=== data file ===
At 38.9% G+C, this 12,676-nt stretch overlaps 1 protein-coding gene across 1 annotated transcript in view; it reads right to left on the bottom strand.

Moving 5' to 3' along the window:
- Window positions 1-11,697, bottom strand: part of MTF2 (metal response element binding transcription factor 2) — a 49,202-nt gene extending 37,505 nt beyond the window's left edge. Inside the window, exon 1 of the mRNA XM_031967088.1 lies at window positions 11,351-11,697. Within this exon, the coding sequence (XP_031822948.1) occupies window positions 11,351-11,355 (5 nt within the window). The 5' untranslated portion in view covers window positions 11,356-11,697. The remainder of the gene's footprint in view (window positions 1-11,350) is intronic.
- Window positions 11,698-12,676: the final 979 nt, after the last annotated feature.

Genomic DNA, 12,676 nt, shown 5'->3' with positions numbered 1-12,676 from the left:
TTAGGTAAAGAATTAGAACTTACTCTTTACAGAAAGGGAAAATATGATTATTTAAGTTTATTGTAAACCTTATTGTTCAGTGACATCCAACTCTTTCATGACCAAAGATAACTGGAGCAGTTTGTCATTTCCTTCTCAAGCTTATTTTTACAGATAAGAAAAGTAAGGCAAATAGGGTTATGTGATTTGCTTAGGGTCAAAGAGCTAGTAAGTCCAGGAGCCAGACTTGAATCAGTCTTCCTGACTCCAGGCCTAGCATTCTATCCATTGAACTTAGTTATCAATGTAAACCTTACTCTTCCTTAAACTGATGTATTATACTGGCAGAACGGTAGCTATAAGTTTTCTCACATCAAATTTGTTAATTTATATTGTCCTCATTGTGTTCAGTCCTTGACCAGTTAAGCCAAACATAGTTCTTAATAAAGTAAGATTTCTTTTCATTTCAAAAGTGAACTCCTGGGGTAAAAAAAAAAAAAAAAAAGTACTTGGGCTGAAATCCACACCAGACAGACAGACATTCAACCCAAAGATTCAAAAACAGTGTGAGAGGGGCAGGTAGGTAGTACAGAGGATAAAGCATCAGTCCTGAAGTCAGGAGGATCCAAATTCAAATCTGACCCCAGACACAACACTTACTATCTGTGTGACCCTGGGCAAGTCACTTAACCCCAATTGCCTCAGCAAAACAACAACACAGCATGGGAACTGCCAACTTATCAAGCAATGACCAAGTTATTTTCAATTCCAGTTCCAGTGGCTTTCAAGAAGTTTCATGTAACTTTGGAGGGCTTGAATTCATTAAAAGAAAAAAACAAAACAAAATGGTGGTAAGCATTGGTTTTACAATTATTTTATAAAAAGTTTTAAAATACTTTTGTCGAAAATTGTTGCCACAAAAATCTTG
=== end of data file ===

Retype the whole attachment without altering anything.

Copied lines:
At 38.9% G+C, this 12,676-nt stretch overlaps 1 protein-coding gene across 1 annotated transcript in view; it reads right to left on the bottom strand.

Moving 5' to 3' along the window:
- Window positions 1-11,697, bottom strand: part of MTF2 (metal response element binding transcription factor 2) — a 49,202-nt gene extending 37,505 nt beyond the window's left edge. Inside the window, exon 1 of the mRNA XM_031967088.1 lies at window positions 11,351-11,697. Within this exon, the coding sequence (XP_031822948.1) occupies window positions 11,351-11,355 (5 nt within the window). The 5' untranslated portion in view covers window positions 11,356-11,697. The remainder of the gene's footprint in view (window positions 1-11,350) is intronic.
- Window positions 11,698-12,676: the final 979 nt, after the last annotated feature.

Genomic DNA, 12,676 nt, shown 5'->3' with positions numbered 1-12,676 from the left:
TTAGGTAAAGAATTAGAACTTACTCTTTACAGAAAGGGAAAATATGATTATTTAAGTTTATTGTAAACCTTATTGTTCAGTGACATCCAACTCTTTCATGACCAAAGATAACTGGAGCAGTTTGTCATTTCCTTCTCAAGCTTATTTTTACAGATAAGAAAAGTAAGGCAAATAGGGTTATGTGATTTGCTTAGGGTCAAAGAGCTAGTAAGTCCAGGAGCCAGACTTGAATCAGTCTTCCTGACTCCAGGCCTAGCATTCTATCCATTGAACTTAGTTATCAATGTAAACCTTACTCTTCCTTAAACTGATGTATTATACTGGCAGAACGGTAGCTATAAGTTTTCTCACATCAAATTTGTTAATTTATATTGTCCTCATTGTGTTCAGTCCTTGACCAGTTAAGCCAAACATAGTTCTTAATAAAGTAAGATTTCTTTTCATTTCAAAAGTGAACTCCTGGGGTAAAAAAAAAAAAAAAAAAGTACTTGGGCTGAAATCCACACCAGACAGACAGACATTCAACCCAAAGATTCAAAAACAGTGTGAGAGGGGCAGGTAGGTAGTACAGAGGATAAAGCATCAGTCCTGAAGTCAGGAGGATCCAAATTCAAATCTGACCCCAGACACAACACTTACTATCTGTGTGACCCTGGGCAAGTCACTTAACCCCAATTGCCTCAGCAAAACAACAACACAGCATGGGAACTGCCAACTTATCAAGCAATGACCAAGTTATTTTCAATTCCAGTTCCAGTGGCTTTCAAGAAGTTTCATGTAACTTTGGAGGGCTTGAATTCATTAAAAGAAAAAAACAAAACAAAATGGTGGTAAGCATTGGTTTTACAATTATTTTATAAAAAGTTTTAAAATACTTTTGTCGAAAATTGTTGCCACAAAAATCTTG